In this clip, Ballmer makes a common mistake. Namely, he uses the smartphone as the point of comparison to the iPad. This is, of course, due to the iPad's physical resemblance to the iPod touch/iPhone and the fact that it runs the iPhone OS. But it's not a mobile device as Steve -- and many others -- define them. Specifically, smart phones and PDAs.
The correct point of comparison for the iPad is the laptop. It's not a full laptop replacement, of course. I wouldn't want to edit video on one, for instance. But that is Apple's aim: to commandeer the laps of millions of typical laptop users. Nearly everything that an average user does with a laptop, be it browsing the Web, sending and receiving email, looking at and sharing photos, watching videos and so on are the iPad's strengths.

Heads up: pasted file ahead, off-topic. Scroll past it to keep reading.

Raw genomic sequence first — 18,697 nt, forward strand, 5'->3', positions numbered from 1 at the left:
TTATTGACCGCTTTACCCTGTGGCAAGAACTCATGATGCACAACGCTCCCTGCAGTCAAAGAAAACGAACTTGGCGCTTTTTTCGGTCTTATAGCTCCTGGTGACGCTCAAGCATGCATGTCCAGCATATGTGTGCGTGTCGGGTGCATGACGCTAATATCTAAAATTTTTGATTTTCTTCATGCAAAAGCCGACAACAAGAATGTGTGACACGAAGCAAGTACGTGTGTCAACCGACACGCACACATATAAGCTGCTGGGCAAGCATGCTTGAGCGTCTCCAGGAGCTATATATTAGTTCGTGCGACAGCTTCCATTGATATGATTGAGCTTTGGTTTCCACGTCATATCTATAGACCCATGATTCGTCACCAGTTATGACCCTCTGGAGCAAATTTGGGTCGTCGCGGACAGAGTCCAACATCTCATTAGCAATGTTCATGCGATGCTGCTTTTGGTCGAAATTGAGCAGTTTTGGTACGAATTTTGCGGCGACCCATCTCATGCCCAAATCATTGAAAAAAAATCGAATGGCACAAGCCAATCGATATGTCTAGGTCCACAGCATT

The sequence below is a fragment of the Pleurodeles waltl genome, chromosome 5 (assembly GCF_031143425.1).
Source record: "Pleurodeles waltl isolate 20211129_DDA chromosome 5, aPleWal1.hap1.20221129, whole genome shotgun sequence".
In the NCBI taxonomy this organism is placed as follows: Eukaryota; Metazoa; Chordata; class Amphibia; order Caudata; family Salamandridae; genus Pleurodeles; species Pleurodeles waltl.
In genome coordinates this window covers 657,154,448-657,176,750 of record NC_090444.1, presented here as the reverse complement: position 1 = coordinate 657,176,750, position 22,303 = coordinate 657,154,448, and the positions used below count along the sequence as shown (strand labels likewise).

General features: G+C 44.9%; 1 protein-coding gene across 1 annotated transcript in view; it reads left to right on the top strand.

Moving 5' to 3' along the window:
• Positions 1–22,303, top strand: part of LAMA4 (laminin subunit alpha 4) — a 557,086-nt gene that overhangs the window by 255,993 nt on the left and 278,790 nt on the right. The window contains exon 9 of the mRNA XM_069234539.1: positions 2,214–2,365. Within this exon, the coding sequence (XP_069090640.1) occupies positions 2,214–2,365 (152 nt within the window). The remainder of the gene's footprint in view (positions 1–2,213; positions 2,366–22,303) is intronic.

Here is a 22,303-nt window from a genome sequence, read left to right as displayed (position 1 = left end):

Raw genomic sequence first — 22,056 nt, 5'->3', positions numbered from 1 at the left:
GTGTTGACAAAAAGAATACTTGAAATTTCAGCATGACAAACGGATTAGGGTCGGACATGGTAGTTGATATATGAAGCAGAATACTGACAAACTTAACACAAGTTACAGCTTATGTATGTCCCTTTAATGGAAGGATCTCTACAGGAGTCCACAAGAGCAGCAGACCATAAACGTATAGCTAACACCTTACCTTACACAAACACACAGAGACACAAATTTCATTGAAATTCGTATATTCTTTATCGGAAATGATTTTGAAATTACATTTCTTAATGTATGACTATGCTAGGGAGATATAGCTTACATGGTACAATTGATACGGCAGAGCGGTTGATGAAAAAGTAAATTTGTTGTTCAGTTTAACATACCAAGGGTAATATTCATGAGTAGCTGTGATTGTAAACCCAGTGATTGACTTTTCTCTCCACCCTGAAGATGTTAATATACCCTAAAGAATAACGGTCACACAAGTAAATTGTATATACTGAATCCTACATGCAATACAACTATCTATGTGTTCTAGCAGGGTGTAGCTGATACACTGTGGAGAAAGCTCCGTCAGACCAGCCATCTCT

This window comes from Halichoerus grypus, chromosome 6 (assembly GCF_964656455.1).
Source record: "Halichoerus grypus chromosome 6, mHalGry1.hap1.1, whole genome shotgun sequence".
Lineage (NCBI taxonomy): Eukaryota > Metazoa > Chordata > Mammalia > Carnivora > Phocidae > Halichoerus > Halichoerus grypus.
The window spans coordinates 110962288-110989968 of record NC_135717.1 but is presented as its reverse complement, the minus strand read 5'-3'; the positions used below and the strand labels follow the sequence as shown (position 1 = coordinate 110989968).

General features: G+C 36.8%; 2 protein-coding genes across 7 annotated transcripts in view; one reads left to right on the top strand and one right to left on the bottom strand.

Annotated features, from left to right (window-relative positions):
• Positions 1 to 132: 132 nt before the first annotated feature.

When Ballmer says, "I think there is a fundamental difference between small enough to be in a pocket and not small enough, really, to be in a pocket," he's right, but he's also dismissing the iPad as a mobile device, and that's missing the point. Laptops aren't small enough to be in a pocket, yet they're a crucial tool for millions of users. To compare it to a iPod, Android device or Windows phone would be silly.
Don't let the iPad's looks fool you. It's not what we've come to think of as a mobile device.
You can watch the full clip after the break.
- Key specs
- Reviews • 12
- Form factor Tablet
- Operating system iOS (8)
- Screen size 9.7 inches
- Storage type Internal storage (16 GB, Flash)
- Maximum battery life Up to 10 hours
- Dimensions 9.4 x 6.6 x 0.24 in
- Weight 0.96 lb
- Announced 2014-10-16